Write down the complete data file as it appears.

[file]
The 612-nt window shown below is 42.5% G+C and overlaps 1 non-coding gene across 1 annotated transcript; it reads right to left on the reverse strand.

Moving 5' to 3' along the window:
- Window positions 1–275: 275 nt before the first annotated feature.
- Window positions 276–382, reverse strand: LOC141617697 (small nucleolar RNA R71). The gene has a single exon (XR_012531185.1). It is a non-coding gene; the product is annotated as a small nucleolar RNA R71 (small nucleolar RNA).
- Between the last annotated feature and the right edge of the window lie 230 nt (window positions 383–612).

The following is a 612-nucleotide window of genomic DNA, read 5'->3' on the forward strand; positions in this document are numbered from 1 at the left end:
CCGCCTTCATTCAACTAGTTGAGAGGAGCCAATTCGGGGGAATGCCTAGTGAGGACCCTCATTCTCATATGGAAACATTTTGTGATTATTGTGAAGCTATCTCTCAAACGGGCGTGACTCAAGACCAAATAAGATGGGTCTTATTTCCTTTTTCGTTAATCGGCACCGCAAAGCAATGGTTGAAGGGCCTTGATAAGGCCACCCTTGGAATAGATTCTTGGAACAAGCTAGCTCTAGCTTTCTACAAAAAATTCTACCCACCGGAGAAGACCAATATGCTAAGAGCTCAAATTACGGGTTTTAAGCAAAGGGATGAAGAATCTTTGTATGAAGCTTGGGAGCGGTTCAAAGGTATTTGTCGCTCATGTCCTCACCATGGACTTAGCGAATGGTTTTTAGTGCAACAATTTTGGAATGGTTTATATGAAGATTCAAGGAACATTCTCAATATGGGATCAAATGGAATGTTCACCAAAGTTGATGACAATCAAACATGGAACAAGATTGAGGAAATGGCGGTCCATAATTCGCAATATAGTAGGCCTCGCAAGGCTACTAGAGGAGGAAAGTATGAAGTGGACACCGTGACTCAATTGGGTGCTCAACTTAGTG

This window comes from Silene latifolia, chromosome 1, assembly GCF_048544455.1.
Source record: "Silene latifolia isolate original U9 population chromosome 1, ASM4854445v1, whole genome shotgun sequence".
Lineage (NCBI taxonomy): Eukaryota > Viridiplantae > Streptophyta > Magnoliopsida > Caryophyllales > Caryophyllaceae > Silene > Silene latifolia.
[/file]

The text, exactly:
The 612-nt window shown below is 42.5% G+C and overlaps 1 non-coding gene across 1 annotated transcript; it reads right to left on the reverse strand.

Moving 5' to 3' along the window:
- Window positions 1–275: 275 nt before the first annotated feature.
- Window positions 276–382, reverse strand: LOC141617697 (small nucleolar RNA R71). The gene has a single exon (XR_012531185.1). It is a non-coding gene; the product is annotated as a small nucleolar RNA R71 (small nucleolar RNA).
- Between the last annotated feature and the right edge of the window lie 230 nt (window positions 383–612).

The following is a 612-nucleotide window of genomic DNA, read 5'->3' on the forward strand; positions in this document are numbered from 1 at the left end:
CCGCCTTCATTCAACTAGTTGAGAGGAGCCAATTCGGGGGAATGCCTAGTGAGGACCCTCATTCTCATATGGAAACATTTTGTGATTATTGTGAAGCTATCTCTCAAACGGGCGTGACTCAAGACCAAATAAGATGGGTCTTATTTCCTTTTTCGTTAATCGGCACCGCAAAGCAATGGTTGAAGGGCCTTGATAAGGCCACCCTTGGAATAGATTCTTGGAACAAGCTAGCTCTAGCTTTCTACAAAAAATTCTACCCACCGGAGAAGACCAATATGCTAAGAGCTCAAATTACGGGTTTTAAGCAAAGGGATGAAGAATCTTTGTATGAAGCTTGGGAGCGGTTCAAAGGTATTTGTCGCTCATGTCCTCACCATGGACTTAGCGAATGGTTTTTAGTGCAACAATTTTGGAATGGTTTATATGAAGATTCAAGGAACATTCTCAATATGGGATCAAATGGAATGTTCACCAAAGTTGATGACAATCAAACATGGAACAAGATTGAGGAAATGGCGGTCCATAATTCGCAATATAGTAGGCCTCGCAAGGCTACTAGAGGAGGAAAGTATGAAGTGGACACCGTGACTCAATTGGGTGCTCAACTTAGTG

This window comes from Silene latifolia, chromosome 1, assembly GCF_048544455.1.
Source record: "Silene latifolia isolate original U9 population chromosome 1, ASM4854445v1, whole genome shotgun sequence".
Lineage (NCBI taxonomy): Eukaryota > Viridiplantae > Streptophyta > Magnoliopsida > Caryophyllales > Caryophyllaceae > Silene > Silene latifolia.